Driving Under the Influence Laws
When most people think of a DUI, they think of one thing: driving under the influence of alcohol. In the majority of cases, this is exactly what it means, but it is also important to note that you can get a DUI for smoking marijuana. This law loosely applies to drugs outside of merely alcohol. Operating a motor vehicle of any kind while under the influence is not permitted.
Most DUI laws and the sentences that can be handed down are left up to the discretion of the individual states. You could face very different repercussions if you live in California than you would if you lived in New Mexico or Florida or Vermont. All people need to be very aware of what the specific laws and regulations are in their states.
A BAC of 0.08
There is one law that, though it is set on the state level, is the same in each state. This is the law regarding your Blood Alcohol Concentration, or BAC. This is a number that determines how much alcohol is in your bloodstream at any given time. There are multiple ways to measure this, but breath tests are used most often.
In every state, the limit for drivers who are legally old enough to drink -— 21 or older -— is 0.08. If you hit this or blow a higher number during a traffic stop, you will be arrested.
There are a few exceptions to this rule. For one thing, drivers who are under the legal limit can be arrested if any alcohol is detected. Since they were not legally allowed to drink in the first place, they can get a DUI even if they have a BAC of 0.02, 0.07 or anything else below the limit, even though an older driver would not have been charged.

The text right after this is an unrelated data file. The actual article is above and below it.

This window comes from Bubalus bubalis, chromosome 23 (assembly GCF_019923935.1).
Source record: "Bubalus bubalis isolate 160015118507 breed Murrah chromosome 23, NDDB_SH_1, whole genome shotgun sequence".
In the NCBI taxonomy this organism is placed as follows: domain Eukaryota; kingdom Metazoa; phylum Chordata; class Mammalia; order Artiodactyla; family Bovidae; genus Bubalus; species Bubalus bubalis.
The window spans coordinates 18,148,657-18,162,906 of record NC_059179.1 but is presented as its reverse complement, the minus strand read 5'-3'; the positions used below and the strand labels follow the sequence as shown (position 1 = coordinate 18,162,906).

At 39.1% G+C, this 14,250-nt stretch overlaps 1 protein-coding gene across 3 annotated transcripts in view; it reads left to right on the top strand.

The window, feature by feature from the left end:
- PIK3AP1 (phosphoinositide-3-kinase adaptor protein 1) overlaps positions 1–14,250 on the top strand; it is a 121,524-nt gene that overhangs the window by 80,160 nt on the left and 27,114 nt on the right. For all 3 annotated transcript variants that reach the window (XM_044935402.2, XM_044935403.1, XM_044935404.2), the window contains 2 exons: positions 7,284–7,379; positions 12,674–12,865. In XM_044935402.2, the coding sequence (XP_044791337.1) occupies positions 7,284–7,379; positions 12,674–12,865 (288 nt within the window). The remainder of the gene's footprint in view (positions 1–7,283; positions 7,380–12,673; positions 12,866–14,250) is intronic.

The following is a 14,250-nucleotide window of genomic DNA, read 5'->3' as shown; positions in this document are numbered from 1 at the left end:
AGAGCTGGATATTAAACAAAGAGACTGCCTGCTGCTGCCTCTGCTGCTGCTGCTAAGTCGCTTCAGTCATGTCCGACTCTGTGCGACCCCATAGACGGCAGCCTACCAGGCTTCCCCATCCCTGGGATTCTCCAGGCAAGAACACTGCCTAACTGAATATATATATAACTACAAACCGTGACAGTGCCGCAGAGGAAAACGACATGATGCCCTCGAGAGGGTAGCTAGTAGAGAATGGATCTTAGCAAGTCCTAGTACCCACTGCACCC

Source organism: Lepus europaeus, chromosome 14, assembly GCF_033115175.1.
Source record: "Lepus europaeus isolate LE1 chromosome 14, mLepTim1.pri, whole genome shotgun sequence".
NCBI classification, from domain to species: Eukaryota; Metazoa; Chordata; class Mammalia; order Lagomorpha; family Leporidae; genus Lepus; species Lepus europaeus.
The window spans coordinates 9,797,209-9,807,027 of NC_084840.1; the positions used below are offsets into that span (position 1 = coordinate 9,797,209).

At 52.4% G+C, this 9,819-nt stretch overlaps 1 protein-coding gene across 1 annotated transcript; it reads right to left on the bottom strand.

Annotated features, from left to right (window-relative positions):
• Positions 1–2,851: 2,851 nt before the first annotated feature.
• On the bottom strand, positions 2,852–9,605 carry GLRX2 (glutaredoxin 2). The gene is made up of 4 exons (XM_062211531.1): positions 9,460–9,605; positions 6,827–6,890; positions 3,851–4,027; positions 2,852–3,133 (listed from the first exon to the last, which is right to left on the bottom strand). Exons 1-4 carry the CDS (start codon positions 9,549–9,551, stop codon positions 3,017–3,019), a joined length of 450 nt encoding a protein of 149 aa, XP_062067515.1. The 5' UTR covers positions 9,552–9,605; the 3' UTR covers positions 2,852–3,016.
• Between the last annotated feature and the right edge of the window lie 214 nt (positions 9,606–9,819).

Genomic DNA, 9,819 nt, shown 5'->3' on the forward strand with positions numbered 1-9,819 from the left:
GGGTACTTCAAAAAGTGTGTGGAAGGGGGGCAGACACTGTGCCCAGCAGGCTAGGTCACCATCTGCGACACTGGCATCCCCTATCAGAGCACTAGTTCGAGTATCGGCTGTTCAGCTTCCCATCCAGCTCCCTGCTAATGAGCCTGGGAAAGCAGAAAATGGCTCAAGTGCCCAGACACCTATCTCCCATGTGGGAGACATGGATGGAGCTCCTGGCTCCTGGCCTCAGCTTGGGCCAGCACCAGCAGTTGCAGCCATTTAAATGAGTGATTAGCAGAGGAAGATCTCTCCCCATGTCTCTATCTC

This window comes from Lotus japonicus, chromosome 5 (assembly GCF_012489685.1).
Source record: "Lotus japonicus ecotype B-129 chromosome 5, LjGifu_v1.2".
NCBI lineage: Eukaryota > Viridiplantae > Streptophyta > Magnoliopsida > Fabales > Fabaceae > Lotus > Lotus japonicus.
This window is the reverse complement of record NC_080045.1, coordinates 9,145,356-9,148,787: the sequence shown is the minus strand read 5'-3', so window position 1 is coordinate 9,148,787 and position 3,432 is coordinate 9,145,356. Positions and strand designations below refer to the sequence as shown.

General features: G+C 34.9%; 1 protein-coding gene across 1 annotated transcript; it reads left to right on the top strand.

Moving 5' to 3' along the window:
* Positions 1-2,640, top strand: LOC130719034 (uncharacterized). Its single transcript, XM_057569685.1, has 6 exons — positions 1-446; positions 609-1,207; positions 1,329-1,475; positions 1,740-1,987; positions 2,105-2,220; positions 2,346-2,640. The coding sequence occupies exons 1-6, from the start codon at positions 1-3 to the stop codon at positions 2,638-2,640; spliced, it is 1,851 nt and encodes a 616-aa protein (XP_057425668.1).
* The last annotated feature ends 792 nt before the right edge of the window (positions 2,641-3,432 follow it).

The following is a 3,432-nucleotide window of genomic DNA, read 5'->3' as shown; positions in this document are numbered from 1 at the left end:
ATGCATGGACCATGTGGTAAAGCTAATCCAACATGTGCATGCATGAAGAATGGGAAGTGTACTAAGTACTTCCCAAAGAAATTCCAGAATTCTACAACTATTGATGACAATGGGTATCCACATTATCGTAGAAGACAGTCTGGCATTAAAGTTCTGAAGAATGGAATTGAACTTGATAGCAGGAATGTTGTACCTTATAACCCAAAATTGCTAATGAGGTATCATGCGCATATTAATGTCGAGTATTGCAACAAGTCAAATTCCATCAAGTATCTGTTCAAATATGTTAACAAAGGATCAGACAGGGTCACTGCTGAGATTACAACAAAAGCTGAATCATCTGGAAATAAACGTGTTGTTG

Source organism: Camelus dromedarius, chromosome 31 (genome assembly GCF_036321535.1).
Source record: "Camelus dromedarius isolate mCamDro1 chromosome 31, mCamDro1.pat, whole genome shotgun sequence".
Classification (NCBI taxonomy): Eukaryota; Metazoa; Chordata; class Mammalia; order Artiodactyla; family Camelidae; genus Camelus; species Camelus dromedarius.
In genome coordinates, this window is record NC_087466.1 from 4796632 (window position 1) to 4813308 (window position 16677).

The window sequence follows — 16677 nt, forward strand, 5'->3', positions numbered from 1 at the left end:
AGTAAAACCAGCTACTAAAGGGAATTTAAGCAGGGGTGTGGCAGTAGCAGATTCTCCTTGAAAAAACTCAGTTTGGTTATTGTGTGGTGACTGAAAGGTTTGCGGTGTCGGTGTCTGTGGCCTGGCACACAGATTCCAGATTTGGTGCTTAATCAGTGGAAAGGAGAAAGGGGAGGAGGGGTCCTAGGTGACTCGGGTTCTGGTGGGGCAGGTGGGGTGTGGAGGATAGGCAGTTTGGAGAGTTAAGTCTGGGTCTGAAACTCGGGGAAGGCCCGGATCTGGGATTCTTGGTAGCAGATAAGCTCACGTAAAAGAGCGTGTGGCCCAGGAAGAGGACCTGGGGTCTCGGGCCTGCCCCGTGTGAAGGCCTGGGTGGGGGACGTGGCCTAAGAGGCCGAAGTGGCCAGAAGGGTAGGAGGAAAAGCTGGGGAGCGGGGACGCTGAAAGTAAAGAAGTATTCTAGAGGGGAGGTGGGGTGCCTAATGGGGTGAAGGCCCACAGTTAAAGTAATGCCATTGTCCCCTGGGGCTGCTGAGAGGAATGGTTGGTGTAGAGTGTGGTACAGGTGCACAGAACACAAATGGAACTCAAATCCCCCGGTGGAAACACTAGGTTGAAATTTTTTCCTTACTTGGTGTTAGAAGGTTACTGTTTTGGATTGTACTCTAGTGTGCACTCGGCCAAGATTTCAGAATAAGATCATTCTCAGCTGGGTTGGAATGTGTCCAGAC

Another exception is for commercial drivers and professional drivers. In all states, the limit for these drivers is just 0.04.
Fines and Sentences: State-by-State
Where the states differ on this issue is when it comes to fines and sentences that can be passed down. For example, if you get a DUI in Colorado, you lose your license for nine months on your first offense. You will also get a fine that is between $600 and $1,000, you could be given -— though this is not mandatory -— as much as a year in jail, and you may have to take alcohol education classes.
For your first offense in Florida, however, your fine could be between $500 and $1,000. You have to either do up to 50 hours of community service, or you can pay a larger fine, which costs $10 for each hour. You could get probation for up to a year or jail time for up to six months. Your car could be impounded for 10 days after you get out, and you could lose your license for up to a year.
Florida also alters the punishments based on your BAC. The above is for a BAC of 0.08 to 0.15. If you are at or above 0.15, though, the fine could jump up to $1,000 to $2,000, and the jail time could increase to nine months.
Know Your State's Laws
As you can see, there are little intricacies in the laws that really make a difference. In some states, you can even be made to use a mandatory ignition interlock system. Be sure that you fully understand the specifics in your state, along with the basics listed above.
The information on this page is meant to provide a general overview of the law. The laws in your state and/or city may deviate significantly from those described here. If you have specific questions related to your situation you should speak with a local attorney.